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Moon of Alabama — Dec 22, 2017

Just in time for Christmas the Washington Post laments the cholera epidemic in Yemen caused by the U.S.-Saudi war on the country: One million people have caught cholera in Yemen. You should be outraged.

The International Committee of the Red Cross reported today that a million Yemenis have contracted cholera in the last 18 months. More than 2,000 have died, according to the United Nations. It’s the largest cholera outbreak in world history.

Sixteen million people lack reliable access to clean food and water. The disease could spike again in March when the rainy season begins. Experts warn, too, that diseases kill more people, and more quickly when a population is underfed. In Yemen, 1.8 million children are acutely malnourished. Nearly half a million babies and toddlers are starving.

YOU SHOULD BE OUTRAGED, says the Washington Post. But outraged at whom? Not one word in the piece mentions that the U.S. is directing the war on Yemen and providing to the Saudis all they need to commit the ongoing war crimes.

The U.S. provides the bombs, it provides the intelligence and since early this year it doubled its refueling flights for the Saudi bombing attacks. (The military is now intentionally muddling that data.)

The Saudi attacks, with U.S. bombs, based on intelligence the U.S. provides and enabled by U.S. refueling, intentionally targets water, food supplies and infrastructure to starve the population:

Ahmad Algohbary @AhmadAlgohbary

1000 days of #Saudi war on #Yemen led by #UK-#US:
12k civilians killed.
21k civilians wounded.
Infrastructure:
Schools & institutes: 763
Popular markets & malls: 576
Water tanks networks: 524
Governmental facilities: 1.654
Bridges & roads: 1.941
Ports: 15
Airports: 14
We are devastated

During the last days weeks alone the U.S./Saudi airstrikes have killed at least 130 civilians:

According to Rupert Colville, the spokesperson for the Office of the UN High Commissioner for Human Rights (OHCHR), 136 civilians and non-combatants – including women and children – have been killed and another 87 injured in airstrikes in Sana’a, Sa’ada, Al Hudaydah and Taizz governorates in the period from 6 to 16 December.

Last week the U.S. provided bombs also killed at least ten women on their way to a wedding.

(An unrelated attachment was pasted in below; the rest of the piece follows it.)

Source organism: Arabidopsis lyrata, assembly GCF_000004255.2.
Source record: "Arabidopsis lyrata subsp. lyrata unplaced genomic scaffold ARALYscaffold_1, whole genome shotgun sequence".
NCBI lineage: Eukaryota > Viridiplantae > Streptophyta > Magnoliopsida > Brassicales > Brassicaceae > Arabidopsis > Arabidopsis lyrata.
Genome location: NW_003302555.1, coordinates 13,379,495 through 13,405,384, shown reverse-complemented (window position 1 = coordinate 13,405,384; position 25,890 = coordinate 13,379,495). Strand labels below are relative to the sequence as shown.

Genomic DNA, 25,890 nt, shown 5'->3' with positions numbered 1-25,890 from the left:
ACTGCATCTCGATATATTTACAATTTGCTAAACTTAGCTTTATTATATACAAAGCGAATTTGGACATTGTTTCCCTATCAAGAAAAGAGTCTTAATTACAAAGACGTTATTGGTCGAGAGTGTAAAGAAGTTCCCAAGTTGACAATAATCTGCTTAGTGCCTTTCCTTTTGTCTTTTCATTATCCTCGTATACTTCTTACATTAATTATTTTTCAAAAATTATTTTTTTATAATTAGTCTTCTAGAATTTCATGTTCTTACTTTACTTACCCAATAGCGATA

While destroying its infrastructure the Saudis and the U.S. have erected a total blockade around the country. U.S. ships help sealing off the Yemeni coast. U.S. soldiers are on the ground in Yemen and there have been more than 120 U.S. drone strikes on Yemen this year.

While some parts of the U.S. government are working with the Saudis to cause the genocide in Yemen other parts are trying to prevent that. The incoming legal advisor of the State Department conceded that the blockade is illegal under U.S. and international law. The Deputy Secretary of State calls for lifting the blockade which the Pentagon is upholding.

The Saudis claimed several times to have lifted the blockade to let aid come into the country. The U.S. claims to have increased its humanitarian aid to Yemen. But USAID, the government organization which distributes such supplies, says that this is not true. It has money to spend but no way to get any goods into the country and to the people in urgent need:

There are no signs that a blockade of Yemen’s ports by a Saudi-led military coalition has eased to allow aid to reach communities increasingly at risk of starvation, the head of the U.S. government’s aid agency said on Tuesday.

There is not one word about all that in Washington Post piece. According to the Post the U.S simply does not exist in that war. It is a “Saudi campaign” and “Saudi coalition” that wages the war and causes cholera without one word that the U.S. and UK are part of it. Apparently, it is editorial policy of the Washington Post to never mention the U.S. culpability in that war. Earlier reports, editorials and op-eds also make no mention of U.S. military role in the war.

Apparently, you should be outraged that lack of basic food and easily preventable cholera is killing people in Yemen, but not at those who cause it.

I for one am outraged at the Washington Post and those despicable editors and writers who are covering up the war crimes their country is committing.

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